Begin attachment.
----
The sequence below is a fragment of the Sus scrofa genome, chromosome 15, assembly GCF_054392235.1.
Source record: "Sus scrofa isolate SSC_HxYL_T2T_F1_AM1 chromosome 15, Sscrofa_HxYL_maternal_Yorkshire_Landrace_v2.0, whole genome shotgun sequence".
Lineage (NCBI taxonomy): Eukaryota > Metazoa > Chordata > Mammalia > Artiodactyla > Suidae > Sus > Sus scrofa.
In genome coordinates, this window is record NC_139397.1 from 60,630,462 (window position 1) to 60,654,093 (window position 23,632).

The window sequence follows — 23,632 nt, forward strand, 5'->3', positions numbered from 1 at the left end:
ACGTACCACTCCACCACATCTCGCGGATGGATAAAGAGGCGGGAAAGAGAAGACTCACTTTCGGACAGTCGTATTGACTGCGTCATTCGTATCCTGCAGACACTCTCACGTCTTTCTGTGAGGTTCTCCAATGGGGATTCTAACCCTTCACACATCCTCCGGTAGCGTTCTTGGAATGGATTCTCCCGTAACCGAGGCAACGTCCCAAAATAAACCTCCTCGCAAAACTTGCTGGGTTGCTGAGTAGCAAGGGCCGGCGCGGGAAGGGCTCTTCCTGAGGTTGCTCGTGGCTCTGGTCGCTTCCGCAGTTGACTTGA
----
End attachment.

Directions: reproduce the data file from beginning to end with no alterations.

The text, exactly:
The sequence below is a fragment of the Sus scrofa genome, chromosome 15, assembly GCF_054392235.1.
Source record: "Sus scrofa isolate SSC_HxYL_T2T_F1_AM1 chromosome 15, Sscrofa_HxYL_maternal_Yorkshire_Landrace_v2.0, whole genome shotgun sequence".
Lineage (NCBI taxonomy): Eukaryota > Metazoa > Chordata > Mammalia > Artiodactyla > Suidae > Sus > Sus scrofa.
In genome coordinates, this window is record NC_139397.1 from 60,630,462 (window position 1) to 60,654,093 (window position 23,632).

The window sequence follows — 23,632 nt, forward strand, 5'->3', positions numbered from 1 at the left end:
ACGTACCACTCCACCACATCTCGCGGATGGATAAAGAGGCGGGAAAGAGAAGACTCACTTTCGGACAGTCGTATTGACTGCGTCATTCGTATCCTGCAGACACTCTCACGTCTTTCTGTGAGGTTCTCCAATGGGGATTCTAACCCTTCACACATCCTCCGGTAGCGTTCTTGGAATGGATTCTCCCGTAACCGAGGCAACGTCCCAAAATAAACCTCCTCGCAAAACTTGCTGGGTTGCTGAGTAGCAAGGGCCGGCGCGGGAAGGGCTCTTCCTGAGGTTGCTCGTGGCTCTGGTCGCTTCCGCAGTTGACTTGA